South Africa may not have a booming film industry to compare with Bollywood and Hollywood, but we are by no means in the woods when it comes to local talent. The annual Encounters Film Festival provides a platform for local and international filmmakers to showcase their work in Cape Town and Johannesburg.
The festival focuses specifically on documentary films, and is the only South African distributor dedicated to showcasing documentaries to the South African public. This year cinema-goers in Cape Town and Johannesburg can enjoy 29 international and 22 South African films that were carefully selected from the 487 entries received. In an exciting partnership with Al Jazeera, a selection of investigative films by this award-winning international news channel will also be screened.
Some of the most eye-catching films include the harrowing ‘Saving Rhino Phila’ which tackles the scourge of rhino poaching, and the world premiere of ‘On the Edge’ a film that delves into the furtive war being waged on South Africa’s most vulnerable in inner city Johannesburg. Progress is the story of the rag tag local rugby team who beat the mighty Maties while Pina, a documentary of the extraordinary work of dance legend Pina Bausch is bound to sell out in 2D as well as 3D. There’s also a load of entrancing short films, such as Strong Bones which documents a grannies-only football club in Limpopo.
I had the pleasure of attending the world premiere of ‘Saying Goodbye’; an unassuming documentary about an ordinary family and how saying goodbye had dire repercussions for them all. Producer and director Izette Mostert embarked on this film project after meeting Sean Davison, a UWC professor who had helped his mother end the misery induced by terminal cancer. Many South Africans followed the unfolding events in the media as Davison was arrested in New Zealand and sent to trial. Mostert’s film is an unpretentious and honest portrayal which, without getting involved in the debate over euthanasia, simply tells the story of an 85 year old woman saying goodbye to her children, her grandchildren and her friends. It also shows how her youngest son, Sean Davison, not only said goodbye to his mother when he assisted her at the end of her life, but he also to family and friends who did not agree with his actions. In 2011, when he returned to New Zealand for the trial and subsequent sentence of five months house arrest, he again had to say goodbye; this time to his wife and two boys who stayed behind in South Africa. The film is frank and intimate as it delves into a family’s torment.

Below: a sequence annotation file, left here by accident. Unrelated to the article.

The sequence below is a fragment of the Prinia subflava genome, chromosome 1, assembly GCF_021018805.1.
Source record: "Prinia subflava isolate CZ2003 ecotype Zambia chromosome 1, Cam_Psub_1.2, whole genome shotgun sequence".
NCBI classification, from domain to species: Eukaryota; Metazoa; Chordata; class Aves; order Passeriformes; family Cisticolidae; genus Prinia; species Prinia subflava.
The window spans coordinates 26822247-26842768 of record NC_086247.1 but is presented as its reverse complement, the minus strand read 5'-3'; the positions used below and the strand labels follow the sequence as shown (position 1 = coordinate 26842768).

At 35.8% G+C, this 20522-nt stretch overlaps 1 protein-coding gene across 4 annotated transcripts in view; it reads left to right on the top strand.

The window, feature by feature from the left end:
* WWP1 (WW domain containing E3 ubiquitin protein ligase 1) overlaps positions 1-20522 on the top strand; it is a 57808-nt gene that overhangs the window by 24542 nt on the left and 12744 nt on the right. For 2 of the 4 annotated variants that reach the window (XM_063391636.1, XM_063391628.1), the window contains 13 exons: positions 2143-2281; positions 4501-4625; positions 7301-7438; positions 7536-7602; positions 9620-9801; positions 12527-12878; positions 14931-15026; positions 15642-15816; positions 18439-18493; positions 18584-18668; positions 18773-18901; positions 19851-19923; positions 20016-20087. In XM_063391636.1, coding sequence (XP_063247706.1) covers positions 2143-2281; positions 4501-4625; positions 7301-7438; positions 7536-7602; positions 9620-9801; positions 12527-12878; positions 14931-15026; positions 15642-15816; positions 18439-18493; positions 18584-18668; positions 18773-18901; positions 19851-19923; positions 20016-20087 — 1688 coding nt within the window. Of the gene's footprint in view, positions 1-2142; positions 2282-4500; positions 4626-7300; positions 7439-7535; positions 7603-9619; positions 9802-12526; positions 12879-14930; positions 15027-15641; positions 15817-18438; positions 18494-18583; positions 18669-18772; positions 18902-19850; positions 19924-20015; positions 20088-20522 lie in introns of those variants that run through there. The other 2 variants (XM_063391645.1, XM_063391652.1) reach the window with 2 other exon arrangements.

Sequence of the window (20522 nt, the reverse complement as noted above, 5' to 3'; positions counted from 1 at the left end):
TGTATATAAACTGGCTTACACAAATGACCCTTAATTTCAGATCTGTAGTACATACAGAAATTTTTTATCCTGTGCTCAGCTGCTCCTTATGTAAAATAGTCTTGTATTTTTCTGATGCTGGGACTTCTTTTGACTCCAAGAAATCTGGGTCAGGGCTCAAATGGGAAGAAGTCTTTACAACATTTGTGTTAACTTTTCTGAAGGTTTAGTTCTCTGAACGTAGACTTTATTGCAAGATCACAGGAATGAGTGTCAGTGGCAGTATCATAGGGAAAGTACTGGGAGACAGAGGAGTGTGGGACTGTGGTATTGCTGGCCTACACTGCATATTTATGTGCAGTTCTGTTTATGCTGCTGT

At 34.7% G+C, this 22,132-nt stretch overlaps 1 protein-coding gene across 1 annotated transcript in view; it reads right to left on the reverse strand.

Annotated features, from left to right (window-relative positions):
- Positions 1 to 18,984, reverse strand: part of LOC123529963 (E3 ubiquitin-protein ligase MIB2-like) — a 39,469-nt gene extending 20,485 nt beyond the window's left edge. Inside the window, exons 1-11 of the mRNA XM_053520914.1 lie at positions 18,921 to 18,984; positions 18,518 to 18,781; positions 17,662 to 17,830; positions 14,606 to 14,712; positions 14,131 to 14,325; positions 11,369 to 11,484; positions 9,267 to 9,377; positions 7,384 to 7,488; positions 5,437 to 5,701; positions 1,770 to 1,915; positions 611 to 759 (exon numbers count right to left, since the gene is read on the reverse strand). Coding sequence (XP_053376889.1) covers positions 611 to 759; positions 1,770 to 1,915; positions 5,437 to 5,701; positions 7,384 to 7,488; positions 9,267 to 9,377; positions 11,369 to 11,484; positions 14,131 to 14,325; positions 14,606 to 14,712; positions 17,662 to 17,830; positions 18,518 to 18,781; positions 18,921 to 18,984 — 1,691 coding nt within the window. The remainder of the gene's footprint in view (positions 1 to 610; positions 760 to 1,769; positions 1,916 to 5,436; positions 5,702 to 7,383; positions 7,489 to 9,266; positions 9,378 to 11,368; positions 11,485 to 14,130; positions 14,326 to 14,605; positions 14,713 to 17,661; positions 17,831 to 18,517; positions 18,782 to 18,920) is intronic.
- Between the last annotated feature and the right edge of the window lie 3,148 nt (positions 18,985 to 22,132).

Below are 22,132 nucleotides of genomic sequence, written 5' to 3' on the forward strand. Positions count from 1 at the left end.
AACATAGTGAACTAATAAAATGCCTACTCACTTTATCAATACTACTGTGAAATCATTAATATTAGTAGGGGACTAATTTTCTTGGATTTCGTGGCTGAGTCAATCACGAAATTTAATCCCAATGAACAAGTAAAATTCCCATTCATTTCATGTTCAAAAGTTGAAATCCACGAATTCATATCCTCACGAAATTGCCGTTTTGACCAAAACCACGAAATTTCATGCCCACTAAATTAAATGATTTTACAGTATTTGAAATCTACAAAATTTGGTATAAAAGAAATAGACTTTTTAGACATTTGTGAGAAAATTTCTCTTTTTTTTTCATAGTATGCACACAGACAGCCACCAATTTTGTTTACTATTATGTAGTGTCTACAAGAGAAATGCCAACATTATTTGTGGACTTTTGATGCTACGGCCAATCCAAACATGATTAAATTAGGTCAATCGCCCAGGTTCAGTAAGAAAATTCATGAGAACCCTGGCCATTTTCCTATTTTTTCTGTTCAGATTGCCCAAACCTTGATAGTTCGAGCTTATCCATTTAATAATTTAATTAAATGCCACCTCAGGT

The human element is highlighted by the juxtaposition of the emotional interviews with family and friends in the familiar confines of their homes against the footage of the trial in New Zealand which shows the cold and ceremonial interior of a court house and the objectively detached nature of justice. ‘Saying Goodbye’ gave me a strong taste for more high quality documentaries. I’m now eyeing up a number of documentaries by South African-born Jon Blair, and the Academy Award winning ‘Anne Frank Remembered’ is a definite must see. The international documentaries are equally thought-provoking and if you enjoy investigative journalism programmes, the documentaries by Al Jazeera promise great food for thought.
Andra le Roux-Kemp
The 14th Encounters South African International Documentary Film Festival runs 7 – 24 June at various venues in Cape Town and Johannesburg. ‘Saying Goodbye’ screened at Nu Metro Cinema, V&A Waterfront on 8 June 2012, and will be screened at the Fugard on 17 June 2012 and again at Nu Metro V&A Waterfront on 23 June 2012.
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